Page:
Transient M2,3-edge spectra are recorded by rastering the sample in a grid-like pattern where a horizontal step size is 500 μm and a vertical step size is 300 μm. At each point, a set of two spectra are collected: first, both pump and probe beams are incident on the sample (transient spectrum), and second, the pump beam is blocked and only the probe beam is incident on the sample (reference spectrum). The integration time for both transient and reference spectra is 3 s. A linear stage with ≤1 μm bidirectional repeatability (Newport, ILS150CC) is used to control the time delay between pump and probe pulses. Our transient spectra are calculated viaeqn (1)

image file: c7sc02826a-t1.tif(1)
where Ipump on and Ipump off are the measured XUV flux from the reflectance of the beam from the metal oxide when the pump is incident on the sample and off, respectively, and ΔOD is the change in reflected optical density. Transient spectra for each reported time point represent a total of 738 s of data averaging. To avoid sample damage by pump-beam induced heating, sample rastering was used as described above. Characterization of the samples following experiments showed that beam exposure has a negligible effect on the measured RA spectra. Additional control experiments showed that the measured kinetics are statistically unaffected by beam exposure during the duration of these measurements. Details of experimental data processing have been described in detail recently.22 To summarize, spectra are vertically binned at 0.2 eV energy resolution. The resulting transient or ground state spectra are then subjected to an 11-point boxcar average and a Fourier transform frequency filter is used to remove characteristic noise25 occurring at ∼3.1 eV or twice the 800 nm driving frequency for high harmonic generation. As described previously, care has been taken to ensure that this data processing does not distort the shape or position of experimentally measured line shapes, and all spectral simulations are subjected to the same data processing procedure for accurate comparison.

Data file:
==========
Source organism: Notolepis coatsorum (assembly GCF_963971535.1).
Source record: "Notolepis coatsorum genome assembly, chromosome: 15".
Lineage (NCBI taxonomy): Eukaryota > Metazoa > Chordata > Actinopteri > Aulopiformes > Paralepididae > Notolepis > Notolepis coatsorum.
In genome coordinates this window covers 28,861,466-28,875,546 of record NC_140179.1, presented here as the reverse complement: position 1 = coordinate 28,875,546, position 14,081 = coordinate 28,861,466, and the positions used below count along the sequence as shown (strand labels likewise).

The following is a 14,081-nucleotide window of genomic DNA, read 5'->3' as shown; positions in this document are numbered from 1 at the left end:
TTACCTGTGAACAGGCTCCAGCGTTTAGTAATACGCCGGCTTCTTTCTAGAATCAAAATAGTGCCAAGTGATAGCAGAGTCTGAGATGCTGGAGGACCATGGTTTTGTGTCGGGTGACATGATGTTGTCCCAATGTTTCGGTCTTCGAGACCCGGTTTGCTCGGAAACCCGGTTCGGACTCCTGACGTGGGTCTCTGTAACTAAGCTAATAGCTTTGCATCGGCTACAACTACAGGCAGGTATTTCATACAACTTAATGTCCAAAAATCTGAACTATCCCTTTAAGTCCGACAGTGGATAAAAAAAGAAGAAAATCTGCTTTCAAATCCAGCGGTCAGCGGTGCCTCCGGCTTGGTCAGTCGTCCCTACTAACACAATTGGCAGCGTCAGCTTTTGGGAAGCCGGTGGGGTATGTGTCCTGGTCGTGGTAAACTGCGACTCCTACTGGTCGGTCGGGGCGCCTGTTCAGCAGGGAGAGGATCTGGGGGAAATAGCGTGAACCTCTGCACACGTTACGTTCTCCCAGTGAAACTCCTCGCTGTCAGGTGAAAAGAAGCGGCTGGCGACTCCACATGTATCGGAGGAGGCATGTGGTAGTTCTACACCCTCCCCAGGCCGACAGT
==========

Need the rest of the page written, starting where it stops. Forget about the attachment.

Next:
2.2.2 Static XUV RA spectra. Experimental details for collecting static XUV RA spectra has been described in detail recently.22 To summarize, the static spectra are taken by rastering between the PC (SC) hematite samples and a single crystalline Si (001) reference. Si is an appropriate reference as it does not have any resonant features within the 40–72 eV energy range. The static spectra are a result of 60 reflectance spectra on both the hematite samples and the Si reference. The integration time for each spectrum is 3 s.